Welcome to urbaneer.com's Home Of The Month. This feature provides a snap shot of what urbaneer.com's clients have recently purchased in the City of Toronto.
As the city's original pioneers in the sales, marketing and development of Innovative Spaces for over 20 years, we experience firsthand the challenge in finding those one-of-a-kind properties that move beyond descriptive language reserved for more common dwellings (the ubiquitous 'upgraded' or occasional 'original model suite'). We seek instead those that are truly deserving of the "so dreamy we keep pinching ourselves" superlative. With a focus on sleuthing out the best of the best unique urban homes, we're often on a quest to find the most compelling brick and beam lofts, the ultimate concrete 'n cool contemporary pads, or the finest modern glass domiciles for our clients (which isn't easy, for they appear rarely in the market). A classic vintage apartment in a Triple AAA location, however, is equally as difficult to find.
Which takes us to this month's feature.
Our buyers had recently returned to Toronto after some years away. Set up in temporary rental accommodations, they used their first months here getting settled into their day-to-day lives while exploring the market. A creative couple with one child, they sought that perfect marriage of location and space with a budget that couldn't exceed $600,000. Ideally, they wanted to be in the central west end which best complemented their family life - whether that be The Annex, Little Italy/Palmerston, or even south towards Little Portugal and the Ossington strip.
There's no question that a lot of us would happily live in The Annex. The neighbourhood, long a bastion for the cultural intelligentsia who celebrate its proximity to our city's finer institutions and all places fashionably respectful, is deemed one of the most desirable areas to reside. I certainly understand. Located north of Bloor Street west of Avenue Road in the city centre (and within walking distance to the University of Toronto, the Royal Ontario Museum, and Bloor Street's Millionaire Mile) this area of Victorian and Edwardian row, semi and detached residences is refreshingly understated and nearly devoid of the pomp and circumstance of other venerated neighbourhoods. It is, however, not inexpensive by any means which, for anyone seeking vintage-charm can often mean cost prohibitive.
More amazingly, while there are rental apartments dating from the blockbusting 1960s and 1970s, there are few condominiums. And for the few that exist they're mostly newer. But there's one building which has always captured the attention of myself, and other lovers for vintage architecture, nestled in the heart of The Annex. It's called Audley Court.
Designed by Joseph Hunt Stanford, it was completed in 1912. Hunt Stanford was a remarkably prolific architect, dramatist and poet active in Toronto from 1904 until 1922 when he was joined by his son, Leo Hunt Stanford, in a partnership. This Englishman specialized in the design of private houses in the Annex, Parkdale and Rosedale neighbourhoods. He was also among the very first architects in Toronto to develop prototypes for 3-storey walk-up apartment buildings, for which his design of the King Edward Apartments on Jarvis Street (1905) is among the earliest examples. By 1914 he had completed more than 40 commercial and residential projects in Toronto. Much of his early work employed a variety of English classical styles, as seen in Audley Court with its gracious proportions, simple balanced design, and extensive use of classical columns.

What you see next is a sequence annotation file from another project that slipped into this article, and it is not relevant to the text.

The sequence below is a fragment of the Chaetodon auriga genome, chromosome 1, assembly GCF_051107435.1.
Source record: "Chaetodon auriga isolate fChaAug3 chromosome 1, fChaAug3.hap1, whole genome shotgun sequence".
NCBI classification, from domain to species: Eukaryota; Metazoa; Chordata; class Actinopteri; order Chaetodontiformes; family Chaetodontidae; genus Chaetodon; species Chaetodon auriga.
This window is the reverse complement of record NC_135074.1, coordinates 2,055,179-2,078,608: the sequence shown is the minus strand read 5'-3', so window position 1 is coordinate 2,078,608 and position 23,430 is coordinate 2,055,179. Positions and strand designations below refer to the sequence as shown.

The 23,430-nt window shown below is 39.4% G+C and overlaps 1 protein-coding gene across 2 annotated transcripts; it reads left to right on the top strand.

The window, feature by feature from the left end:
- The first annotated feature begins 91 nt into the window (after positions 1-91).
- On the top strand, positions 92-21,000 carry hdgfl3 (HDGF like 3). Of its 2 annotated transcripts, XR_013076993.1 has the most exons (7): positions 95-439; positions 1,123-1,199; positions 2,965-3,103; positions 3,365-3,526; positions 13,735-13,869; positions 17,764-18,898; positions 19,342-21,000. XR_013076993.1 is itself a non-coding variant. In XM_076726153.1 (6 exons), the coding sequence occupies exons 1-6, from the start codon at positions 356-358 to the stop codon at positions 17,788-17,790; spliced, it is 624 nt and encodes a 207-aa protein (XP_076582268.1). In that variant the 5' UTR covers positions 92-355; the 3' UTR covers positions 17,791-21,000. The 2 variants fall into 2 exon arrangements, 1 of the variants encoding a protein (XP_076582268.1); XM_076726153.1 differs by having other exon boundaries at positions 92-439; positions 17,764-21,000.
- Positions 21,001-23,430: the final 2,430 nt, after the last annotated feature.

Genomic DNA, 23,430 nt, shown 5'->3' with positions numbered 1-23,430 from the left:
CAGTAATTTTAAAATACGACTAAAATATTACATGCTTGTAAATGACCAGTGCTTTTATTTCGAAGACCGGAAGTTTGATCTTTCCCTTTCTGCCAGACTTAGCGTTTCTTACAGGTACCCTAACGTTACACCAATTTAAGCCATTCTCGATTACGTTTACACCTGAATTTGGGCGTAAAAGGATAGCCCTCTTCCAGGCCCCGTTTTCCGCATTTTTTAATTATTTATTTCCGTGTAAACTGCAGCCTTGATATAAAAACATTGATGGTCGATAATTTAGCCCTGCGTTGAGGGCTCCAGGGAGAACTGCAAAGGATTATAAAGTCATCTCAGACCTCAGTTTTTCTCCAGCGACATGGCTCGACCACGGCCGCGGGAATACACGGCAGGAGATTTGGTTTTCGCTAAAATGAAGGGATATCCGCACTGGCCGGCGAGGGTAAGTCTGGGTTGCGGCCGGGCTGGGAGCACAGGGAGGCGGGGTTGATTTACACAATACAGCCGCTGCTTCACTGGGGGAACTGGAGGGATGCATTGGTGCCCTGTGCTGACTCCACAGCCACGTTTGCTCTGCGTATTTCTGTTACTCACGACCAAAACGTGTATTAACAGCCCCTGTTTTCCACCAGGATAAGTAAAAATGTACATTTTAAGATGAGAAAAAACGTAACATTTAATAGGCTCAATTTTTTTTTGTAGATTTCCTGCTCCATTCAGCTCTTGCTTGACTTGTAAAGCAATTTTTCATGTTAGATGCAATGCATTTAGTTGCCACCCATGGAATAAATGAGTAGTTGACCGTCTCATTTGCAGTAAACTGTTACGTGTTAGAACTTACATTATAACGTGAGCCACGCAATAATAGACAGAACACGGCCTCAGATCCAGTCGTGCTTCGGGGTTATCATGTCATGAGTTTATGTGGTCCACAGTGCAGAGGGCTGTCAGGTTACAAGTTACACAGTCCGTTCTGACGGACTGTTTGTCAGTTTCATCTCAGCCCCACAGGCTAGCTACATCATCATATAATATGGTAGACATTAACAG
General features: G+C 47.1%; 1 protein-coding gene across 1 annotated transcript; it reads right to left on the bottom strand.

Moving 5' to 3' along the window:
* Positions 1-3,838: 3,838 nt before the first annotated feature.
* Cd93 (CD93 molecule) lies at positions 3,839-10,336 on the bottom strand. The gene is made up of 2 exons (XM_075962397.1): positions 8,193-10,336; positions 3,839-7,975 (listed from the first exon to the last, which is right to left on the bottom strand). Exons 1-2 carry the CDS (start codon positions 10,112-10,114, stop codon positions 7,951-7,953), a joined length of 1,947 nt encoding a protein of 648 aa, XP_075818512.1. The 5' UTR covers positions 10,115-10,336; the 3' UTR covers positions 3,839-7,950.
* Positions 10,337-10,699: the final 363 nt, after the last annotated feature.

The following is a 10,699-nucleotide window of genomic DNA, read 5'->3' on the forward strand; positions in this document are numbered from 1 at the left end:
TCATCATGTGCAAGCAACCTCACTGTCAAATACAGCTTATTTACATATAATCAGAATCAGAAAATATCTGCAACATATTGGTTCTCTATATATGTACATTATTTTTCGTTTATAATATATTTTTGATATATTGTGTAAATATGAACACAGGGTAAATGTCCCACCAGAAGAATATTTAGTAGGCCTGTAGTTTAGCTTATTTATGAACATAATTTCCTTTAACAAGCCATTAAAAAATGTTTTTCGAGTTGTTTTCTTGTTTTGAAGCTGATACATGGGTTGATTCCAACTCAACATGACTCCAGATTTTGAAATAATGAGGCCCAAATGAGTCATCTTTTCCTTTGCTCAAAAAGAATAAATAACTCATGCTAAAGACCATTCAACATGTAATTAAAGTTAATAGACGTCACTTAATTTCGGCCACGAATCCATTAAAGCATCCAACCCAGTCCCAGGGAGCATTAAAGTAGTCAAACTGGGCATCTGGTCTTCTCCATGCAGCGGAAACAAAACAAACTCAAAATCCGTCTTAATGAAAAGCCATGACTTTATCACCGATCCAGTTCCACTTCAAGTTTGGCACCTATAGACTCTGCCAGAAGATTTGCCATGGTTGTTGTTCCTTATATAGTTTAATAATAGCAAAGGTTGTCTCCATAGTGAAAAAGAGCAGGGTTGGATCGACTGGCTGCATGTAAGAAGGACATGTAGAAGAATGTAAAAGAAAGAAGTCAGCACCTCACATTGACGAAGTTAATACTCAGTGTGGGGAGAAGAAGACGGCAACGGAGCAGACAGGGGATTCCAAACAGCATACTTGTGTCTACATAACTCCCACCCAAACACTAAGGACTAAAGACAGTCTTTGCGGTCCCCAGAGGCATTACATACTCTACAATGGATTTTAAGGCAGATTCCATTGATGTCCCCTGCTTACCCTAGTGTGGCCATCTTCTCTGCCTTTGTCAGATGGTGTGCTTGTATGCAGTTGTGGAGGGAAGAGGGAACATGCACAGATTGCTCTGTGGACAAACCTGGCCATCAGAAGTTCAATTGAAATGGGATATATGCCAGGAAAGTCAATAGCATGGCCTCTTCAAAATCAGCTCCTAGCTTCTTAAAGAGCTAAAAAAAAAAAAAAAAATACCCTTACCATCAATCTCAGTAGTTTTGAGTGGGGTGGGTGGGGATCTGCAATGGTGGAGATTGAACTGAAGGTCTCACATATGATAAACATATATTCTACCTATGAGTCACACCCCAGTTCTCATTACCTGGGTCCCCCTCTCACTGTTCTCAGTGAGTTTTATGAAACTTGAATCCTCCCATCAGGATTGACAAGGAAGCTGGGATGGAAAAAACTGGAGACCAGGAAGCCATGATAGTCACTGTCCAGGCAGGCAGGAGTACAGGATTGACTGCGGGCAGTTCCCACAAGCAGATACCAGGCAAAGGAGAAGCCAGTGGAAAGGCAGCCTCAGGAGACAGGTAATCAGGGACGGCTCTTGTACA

Converted in 1986, this 8-suite walk-up is now historically-designated. Located on wonderful tree-lined Kendal Avenue steps from Jean Sibelius Park, these half-floor 2 bedroom 1-bath condominiums of around 1300 square feet run from the front to back of the building with windows wrapping three sides. Featuring all the patina of those classic New York Style apartments with long hallways that seem to run on forever, inside the well-proportioned formal rooms feature high ceilings, oak floors, coved beamed ceilings and generous baseboards. Of particular merit are the bay windows and - even more special - the oversized balconies out front that harken back to the century-old verandah. At the rear of the property there's an additional deck on each floor spanning the width of the building.
The particular suite, situated on the third of four levels, was offered for sale for the first time since its conversion back in 1986. While it retained most of its original charm, it also had a circa 1986 kitchen, a serviceable but dated washroom and a lot of old broadloom. Without question any buyer needed a 'vision' - and the where with all to tackle upgrading a suite in an intimate 8-suite building - but despite these shortcomings it offered great value for the dollar.
Here are some pics from the MLS listing:
Listed at $459,900 with one parking space and locker, our Buyers competed against one other to secure the suite. And we're delighted! This exquisite and extremely rare offering was a savvy acquisition for our clients. As a lover of vintage architecture, I'm rather envious!
Do you like? If you're interested in purchasing Toronto real estate, please know we're here to help. With a multi-disciplinary education in housing, over twenty years of real estate sales, marketing and development including a sterling reputation as one of Bosley Real Estate's Top Producers I, and my sales team, make it our mandate to guide buyers and sellers through all their real estate needs - including unique urban spaces and character dwellings.
~ Steven and the urbaneer team
Like what you've read? Consider signing up in the box below to receive our FREE monthly e-newsletter on housing, culture and design!